Time to whip out the ol’ cowboy hat and six shooter — Butch Cassidy and the Sundance Kid is headed to television. According to The Hollywood Reporter, Scott Steindorff and Dylan Russell’s Stone Village Television have purchased the rights to Charles Leerhsen’s Butch Cassidy biography, Butch Cassidy: The True Story of an American Outlaw, following a pretty intense bidding war with several other buyers. As of right now, it’s unknown what outlet Stone Village plans to sell the show to, however they have expressed plans to self-finance the development though before making the call.
The studio has also revealed they intend to make the show for an international audience, utilizing Latin American and European sources and production to create a series that appeals to both North American and Latin American audiences alike. The series’ story is set to follow Butch Cassidy across the United States and throughout Latin America, with the show ultimately ending in Bolivia. According to Steindorff, this choice was made to keep the series’ firmly in line with Leerhsen’s biography on the notorious historical figure and to tell the story that “needs to be told.”
“Much of the book and the adventures of The Sundance Kid (Cassidy’s partner Harry Longabaugh) and the ‘Wild Bunch’ gang takes place in South America. During that time period, Butch Cassidy and his gang were more well-known there than in North America. This isn’t just an American Western story, but a Latin American story, and it needs to be told. There are so many aspects of this story that will excite the audiences of today.”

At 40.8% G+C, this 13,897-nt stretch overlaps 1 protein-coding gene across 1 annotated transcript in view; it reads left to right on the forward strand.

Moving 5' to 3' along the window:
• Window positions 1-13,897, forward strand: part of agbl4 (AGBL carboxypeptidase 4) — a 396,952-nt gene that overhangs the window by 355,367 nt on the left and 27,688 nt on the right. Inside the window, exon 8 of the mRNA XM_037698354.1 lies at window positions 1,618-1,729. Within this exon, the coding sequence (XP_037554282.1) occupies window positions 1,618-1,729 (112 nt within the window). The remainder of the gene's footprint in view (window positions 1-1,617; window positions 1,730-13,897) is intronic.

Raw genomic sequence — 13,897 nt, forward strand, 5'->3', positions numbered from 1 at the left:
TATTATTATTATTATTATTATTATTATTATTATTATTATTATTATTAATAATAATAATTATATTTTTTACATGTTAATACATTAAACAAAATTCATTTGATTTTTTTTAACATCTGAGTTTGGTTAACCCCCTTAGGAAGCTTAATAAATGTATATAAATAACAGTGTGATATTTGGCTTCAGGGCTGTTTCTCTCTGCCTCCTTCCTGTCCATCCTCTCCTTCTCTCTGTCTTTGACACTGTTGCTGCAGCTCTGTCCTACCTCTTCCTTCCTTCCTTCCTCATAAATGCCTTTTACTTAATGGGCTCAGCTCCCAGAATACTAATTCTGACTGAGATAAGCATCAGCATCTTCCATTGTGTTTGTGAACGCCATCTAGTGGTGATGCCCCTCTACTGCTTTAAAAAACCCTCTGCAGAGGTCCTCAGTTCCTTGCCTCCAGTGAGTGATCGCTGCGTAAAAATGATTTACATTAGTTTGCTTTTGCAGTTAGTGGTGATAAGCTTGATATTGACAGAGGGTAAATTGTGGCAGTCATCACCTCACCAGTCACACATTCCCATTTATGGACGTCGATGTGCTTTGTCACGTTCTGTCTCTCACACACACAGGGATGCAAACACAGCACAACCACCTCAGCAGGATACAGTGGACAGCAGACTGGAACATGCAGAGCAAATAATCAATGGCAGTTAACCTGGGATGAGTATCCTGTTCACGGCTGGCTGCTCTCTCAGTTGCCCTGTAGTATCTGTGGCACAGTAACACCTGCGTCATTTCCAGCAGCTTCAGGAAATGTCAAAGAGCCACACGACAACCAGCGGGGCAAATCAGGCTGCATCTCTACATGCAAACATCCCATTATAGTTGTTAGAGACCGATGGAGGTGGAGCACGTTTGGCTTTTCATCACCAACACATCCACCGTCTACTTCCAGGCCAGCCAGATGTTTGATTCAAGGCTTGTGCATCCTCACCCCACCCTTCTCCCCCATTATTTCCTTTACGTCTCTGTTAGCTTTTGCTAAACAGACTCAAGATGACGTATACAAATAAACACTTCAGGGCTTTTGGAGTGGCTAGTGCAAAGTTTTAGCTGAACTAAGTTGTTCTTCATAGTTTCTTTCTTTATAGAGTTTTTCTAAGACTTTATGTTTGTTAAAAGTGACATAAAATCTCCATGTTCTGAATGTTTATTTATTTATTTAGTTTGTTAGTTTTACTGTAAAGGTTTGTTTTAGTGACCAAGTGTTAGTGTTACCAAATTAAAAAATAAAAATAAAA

For all you fans of the 1969 Paul Newman and Robert Redford adaptation of the Butch Cassidy story who might be feeling a bit nervous about the upcoming series, rest assured it seems to be in very capable hands. Currently, Stone Village is working on both HBO’s Station Eleven series as well as a television adaptation of Mary Shelley’s Frankenstein. Furthermore, author Leerhsen has stated he believes Steindorff is “uniquely qualified to explore the Butch Cassidy story as a TV series” based on him being a lifelong fan of the story as well as a one of Paul Newman’s friends.
“He’s been a lifelong fan of the movie and was a colleague and friend to Paul Newman, who to many people is Butch. But beyond that he is as excited as I was to discover that the movie, as great as it was, left out some of the most intriguing parts of Butch and Sundance’s great adventure. Scott is drawn to the fact that there’s so much untapped drama and romance in the true tale — as well as a mind-blowing finale that the Hollywood of 50-something years ago felt it just couldn’t handle. He’s as at-home with my book and its characters as Butch Cassidy was on the Outlaw Trail.”